As one reads and studies this psalm the main theme that should be considered in this psalm is the prophecy concerning the afflicted one.  This is the afflicted one that the eunuch, the official in charge of all the treasury of the queen of the Ethiopians, asks Philip about in Act chapter eight.  His question to Philip as he was reading Isaiah chapter fifty-three was if Isaiah was writing about himself or another.   Philip then began with that very passage of Scripture and told the Ethiopian eunuch the good news about Jesus.  I can see Philip also referring to Psalm 22 as he told the eunuch about Jesus.  This psalm of David from the past points to the future coming of the afflicted one and the promises of his future kingdom.  This chapter now points us to the past of the suffering one who ministry was recorded for us in the gospels.  This psalm outlines the gospels for us.  However, when reading this psalm we must remember that there is still the later part that must still be fulfilled.

After losing a loved one the words of verse 26 “they who seek the LORD will praise him may your hearts live forever” and verse 29 “all who go down to the dust will kneel before him those who cannot keep themselves alive” bring extra comfort from reading this psalm.  In a way the life that we live on this earth is also a life that seems to have a lot of things in common with this psalm as we walk in God’s ways.  For we also have Satan as our enemy, and the key to winning our daily battles is not in our strength, but our faith in our Lord.  As we study Ephesians six we see that our struggles are not against flesh and blood, but against the rulers, against the authorities, against the powers of this dark world and against the spiritual forces of evil in the heavenly realms.  However, God has given us an armor to wear that we may stand against the evil one.  This armor: the belt of truth buckled around your waist, the breastplate of righteousness, the sandals of the gospel of peace which are fitted with the readiness to be presented to a world in need of the truth, the shield of faith, with which you can extinguish all the flaming arrows of the evil one, the helmet of salvation, the sword of the Spirit, which is the word of God, and a prayer life in the Spirit for the purpose of praying for all the saints.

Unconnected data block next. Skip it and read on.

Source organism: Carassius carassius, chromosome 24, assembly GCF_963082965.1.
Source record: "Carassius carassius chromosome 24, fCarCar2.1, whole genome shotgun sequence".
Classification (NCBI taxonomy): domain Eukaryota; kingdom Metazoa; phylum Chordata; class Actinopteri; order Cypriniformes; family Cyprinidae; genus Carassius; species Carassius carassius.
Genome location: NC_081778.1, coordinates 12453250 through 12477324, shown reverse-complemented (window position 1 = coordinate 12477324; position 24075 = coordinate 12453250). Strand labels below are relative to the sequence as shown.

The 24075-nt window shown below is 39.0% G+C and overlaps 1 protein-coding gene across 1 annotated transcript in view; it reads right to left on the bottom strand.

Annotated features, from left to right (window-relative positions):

Therefore; as we walk on our journey through life we must realize that we must be Christ-like in our walk.  And if we walk in this way we will face some of the issues that David and Christ faced in his psalm.  Remembering this one theme as we journey through life that Christ came to save sinners and give them eternal life.  Eternal life is not depended upon how I lived my life on this earth, but on what Christ did on Calvary for all who believed on him.  However, my walk should have one purpose in life and that is to be more Christ-like in everything I do.  This is the type of walk that should bring the people who come in contact with me to a greater understanding of this psalm and a deeper understanding of Christ.  If this is not the purpose of my life, then I will become as one that at the time of my death my life would have been saved but will have my life’s works on this earth destroyed.

I Corinthians 3:10-15